Review by: John Girhiny
When the audience entered the theatre we found the two artists on stage ready to perform. Nattily dressed in black suits with shirt and tie, Rupert with his guitars and Bartosz with his keyboard. Rupert is the song writer and vocalist of the group. We are welcomed in song to Joe’s Café.
Professionals they both are and this professionalism was tested as the power went out half way through the performance. Not a note was lost and not a pause in the performance. The last half of the show was performed by Rupert on an acoustic guitar as a solo act.
This gave the audience an opportunity to see the dynamic duo and contrast this with a solo voice and guitar. Based upon audience reaction they loved it. Personally I think I was fonder of the last half of the show than the first but I think this was due to the contrast in the style.
Rupert has written the songs of the show and each tells a story associated with an event in the history of the United States. Each has a content universal in nature and so the show can be appreciated by anyone of any nation.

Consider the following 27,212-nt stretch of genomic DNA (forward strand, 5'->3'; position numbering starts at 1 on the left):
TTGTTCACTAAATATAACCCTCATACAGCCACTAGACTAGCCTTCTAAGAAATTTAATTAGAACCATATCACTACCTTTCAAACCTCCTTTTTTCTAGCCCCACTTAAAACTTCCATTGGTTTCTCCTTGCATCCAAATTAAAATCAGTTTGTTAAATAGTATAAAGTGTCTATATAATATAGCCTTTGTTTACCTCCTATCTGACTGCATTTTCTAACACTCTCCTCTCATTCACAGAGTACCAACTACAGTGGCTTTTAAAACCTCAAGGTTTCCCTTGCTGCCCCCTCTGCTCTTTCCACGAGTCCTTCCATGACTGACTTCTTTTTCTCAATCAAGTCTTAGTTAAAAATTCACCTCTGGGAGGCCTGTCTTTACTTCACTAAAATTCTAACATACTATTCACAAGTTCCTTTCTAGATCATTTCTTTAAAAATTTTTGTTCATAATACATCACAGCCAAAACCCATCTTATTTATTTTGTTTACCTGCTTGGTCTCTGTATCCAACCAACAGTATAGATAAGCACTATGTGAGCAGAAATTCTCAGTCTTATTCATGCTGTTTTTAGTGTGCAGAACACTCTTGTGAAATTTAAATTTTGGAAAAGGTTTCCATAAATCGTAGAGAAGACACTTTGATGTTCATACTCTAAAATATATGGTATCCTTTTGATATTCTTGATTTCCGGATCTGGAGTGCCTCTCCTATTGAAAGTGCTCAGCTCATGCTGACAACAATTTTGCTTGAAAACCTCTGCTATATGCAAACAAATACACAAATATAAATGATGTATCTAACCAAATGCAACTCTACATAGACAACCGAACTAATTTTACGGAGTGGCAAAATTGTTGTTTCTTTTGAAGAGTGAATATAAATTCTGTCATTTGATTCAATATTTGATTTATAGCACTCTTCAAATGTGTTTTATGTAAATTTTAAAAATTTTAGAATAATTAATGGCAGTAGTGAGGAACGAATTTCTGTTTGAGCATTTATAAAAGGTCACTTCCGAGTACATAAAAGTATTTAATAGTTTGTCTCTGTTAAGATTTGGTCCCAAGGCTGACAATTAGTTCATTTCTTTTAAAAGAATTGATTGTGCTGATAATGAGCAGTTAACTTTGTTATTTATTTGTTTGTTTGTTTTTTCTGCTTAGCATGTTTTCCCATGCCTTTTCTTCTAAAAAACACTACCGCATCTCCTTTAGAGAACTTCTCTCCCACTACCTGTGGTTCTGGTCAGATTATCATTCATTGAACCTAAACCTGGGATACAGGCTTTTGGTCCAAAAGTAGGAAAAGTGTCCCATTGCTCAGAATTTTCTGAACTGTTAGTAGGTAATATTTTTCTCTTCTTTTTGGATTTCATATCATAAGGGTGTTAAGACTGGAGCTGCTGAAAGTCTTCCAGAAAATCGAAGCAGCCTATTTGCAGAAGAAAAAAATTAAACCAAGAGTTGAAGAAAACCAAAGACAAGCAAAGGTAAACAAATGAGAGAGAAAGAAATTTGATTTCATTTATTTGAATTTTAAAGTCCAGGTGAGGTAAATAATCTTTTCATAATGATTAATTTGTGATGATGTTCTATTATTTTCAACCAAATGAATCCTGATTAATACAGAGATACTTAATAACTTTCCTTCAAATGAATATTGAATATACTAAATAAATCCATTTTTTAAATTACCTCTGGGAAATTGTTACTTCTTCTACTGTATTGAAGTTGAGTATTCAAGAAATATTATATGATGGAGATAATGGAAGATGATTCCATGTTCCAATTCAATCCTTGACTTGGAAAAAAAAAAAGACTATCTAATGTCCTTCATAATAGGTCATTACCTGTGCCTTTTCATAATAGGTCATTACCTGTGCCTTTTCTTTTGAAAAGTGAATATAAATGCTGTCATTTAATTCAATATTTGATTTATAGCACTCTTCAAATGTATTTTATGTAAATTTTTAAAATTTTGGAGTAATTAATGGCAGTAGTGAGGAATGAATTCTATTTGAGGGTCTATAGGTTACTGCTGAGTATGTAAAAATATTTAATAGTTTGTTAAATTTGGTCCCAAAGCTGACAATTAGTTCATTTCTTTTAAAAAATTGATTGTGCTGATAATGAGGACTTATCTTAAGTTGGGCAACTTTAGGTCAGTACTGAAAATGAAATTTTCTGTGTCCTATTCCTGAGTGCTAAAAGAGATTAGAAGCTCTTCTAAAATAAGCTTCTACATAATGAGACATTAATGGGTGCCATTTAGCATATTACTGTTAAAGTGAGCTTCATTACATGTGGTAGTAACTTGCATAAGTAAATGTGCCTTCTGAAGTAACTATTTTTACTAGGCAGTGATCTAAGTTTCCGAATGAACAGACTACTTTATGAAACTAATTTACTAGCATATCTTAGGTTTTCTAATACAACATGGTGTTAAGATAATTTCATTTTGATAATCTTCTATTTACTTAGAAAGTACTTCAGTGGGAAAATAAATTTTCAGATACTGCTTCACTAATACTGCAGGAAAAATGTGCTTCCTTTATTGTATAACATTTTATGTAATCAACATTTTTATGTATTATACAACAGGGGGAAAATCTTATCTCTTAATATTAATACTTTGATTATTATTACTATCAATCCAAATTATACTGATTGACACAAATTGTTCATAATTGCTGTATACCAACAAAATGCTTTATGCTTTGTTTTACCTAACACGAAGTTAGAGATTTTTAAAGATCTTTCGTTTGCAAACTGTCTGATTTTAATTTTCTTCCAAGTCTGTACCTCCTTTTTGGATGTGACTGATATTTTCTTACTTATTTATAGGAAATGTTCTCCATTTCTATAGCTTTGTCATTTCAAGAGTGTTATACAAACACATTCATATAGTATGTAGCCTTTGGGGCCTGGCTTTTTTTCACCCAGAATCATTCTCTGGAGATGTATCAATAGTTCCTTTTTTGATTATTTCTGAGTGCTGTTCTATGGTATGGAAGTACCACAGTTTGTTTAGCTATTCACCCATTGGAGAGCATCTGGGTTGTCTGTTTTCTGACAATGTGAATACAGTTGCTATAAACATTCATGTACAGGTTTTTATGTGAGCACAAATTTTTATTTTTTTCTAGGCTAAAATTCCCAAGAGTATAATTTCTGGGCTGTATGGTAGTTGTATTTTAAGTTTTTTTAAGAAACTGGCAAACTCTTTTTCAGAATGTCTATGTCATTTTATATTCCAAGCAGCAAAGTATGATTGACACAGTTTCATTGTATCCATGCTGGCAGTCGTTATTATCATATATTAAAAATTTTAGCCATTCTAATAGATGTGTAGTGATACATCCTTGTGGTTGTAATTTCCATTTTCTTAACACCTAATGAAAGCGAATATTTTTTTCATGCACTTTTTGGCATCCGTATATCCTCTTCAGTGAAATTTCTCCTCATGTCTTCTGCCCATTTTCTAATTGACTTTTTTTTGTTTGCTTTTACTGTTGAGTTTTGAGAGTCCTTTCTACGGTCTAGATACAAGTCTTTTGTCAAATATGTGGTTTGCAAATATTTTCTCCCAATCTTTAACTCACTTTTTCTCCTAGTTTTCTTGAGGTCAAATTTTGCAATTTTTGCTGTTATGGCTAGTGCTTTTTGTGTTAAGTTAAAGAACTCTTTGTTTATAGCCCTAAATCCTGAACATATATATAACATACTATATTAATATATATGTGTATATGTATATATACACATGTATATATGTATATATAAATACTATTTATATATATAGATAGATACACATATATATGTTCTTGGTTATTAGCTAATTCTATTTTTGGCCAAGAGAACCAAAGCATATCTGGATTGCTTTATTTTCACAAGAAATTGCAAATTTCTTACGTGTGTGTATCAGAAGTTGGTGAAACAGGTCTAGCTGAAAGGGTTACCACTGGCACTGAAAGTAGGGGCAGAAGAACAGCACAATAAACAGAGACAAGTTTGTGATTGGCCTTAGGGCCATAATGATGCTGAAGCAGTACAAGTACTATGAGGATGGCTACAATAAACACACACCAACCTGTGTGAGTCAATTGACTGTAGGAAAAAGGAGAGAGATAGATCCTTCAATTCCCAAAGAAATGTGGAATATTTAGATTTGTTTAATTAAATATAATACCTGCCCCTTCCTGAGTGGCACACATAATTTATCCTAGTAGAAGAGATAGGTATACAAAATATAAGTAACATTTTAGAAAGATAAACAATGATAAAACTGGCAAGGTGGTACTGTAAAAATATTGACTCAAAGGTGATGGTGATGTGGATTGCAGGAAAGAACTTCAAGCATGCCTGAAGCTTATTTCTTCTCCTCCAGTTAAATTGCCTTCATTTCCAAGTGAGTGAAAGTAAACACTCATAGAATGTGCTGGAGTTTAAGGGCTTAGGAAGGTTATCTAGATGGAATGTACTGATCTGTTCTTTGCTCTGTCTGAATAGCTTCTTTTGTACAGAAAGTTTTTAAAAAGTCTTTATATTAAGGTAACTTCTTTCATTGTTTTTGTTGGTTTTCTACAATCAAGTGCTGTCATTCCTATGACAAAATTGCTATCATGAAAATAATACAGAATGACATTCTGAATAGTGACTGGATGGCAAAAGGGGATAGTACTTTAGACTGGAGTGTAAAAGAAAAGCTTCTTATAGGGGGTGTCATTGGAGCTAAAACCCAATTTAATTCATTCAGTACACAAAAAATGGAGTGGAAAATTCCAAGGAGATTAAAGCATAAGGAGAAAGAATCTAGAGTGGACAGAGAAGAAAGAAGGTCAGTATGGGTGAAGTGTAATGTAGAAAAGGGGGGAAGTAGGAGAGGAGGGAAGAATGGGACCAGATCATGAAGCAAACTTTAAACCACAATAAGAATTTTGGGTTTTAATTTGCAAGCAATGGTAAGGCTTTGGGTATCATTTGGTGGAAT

A characteristic of his pieces is the “wordiness” of the song. There are many words artistically crammed into each song. Each tells a story and there is very little fill material presented between pieces. The audience is enthralled with the performance.
The show starts with a song dedicated to Kathleen Kincaid who in the 1960’s had to be raised by her uncle and his family and is sexually assaulted by her uncle. The piece is beautifully and subtly portrayed. The next is about a Miss Burgoyne and the Old Milwaukee train. Following this is a tribute to George Carlin. Next comes an a cappella piece which is a tribute to Diane Wellington.
Then we are taken to New York for a winter adventure which is immediately followed by a Bronx piece of 2006 wherein police put 50 shots in a fellow they believed was carrying drugs in the Queens area.
The show continued with a piece we regret to inform you, a song about Afghanistan, one about 1950’s in West Virginia and an incident involving a black woman and a white man. Other songs in the show dealt with the dust bowls of 1932, days of mercy will come again and finally when you haven’t got a prayer.
The show ended with a reprise of Joe’s Café.
As you can see there is a tremendous variety of content in the show and the writing of each song demonstrates much talent. Performing one’s own work is an activity of love and this was clear from Rupert’s show.
If you enjoy listening to songs that tell a story you will be delighted to go to Joe’sCafé. CD’s are available for $10 after the show.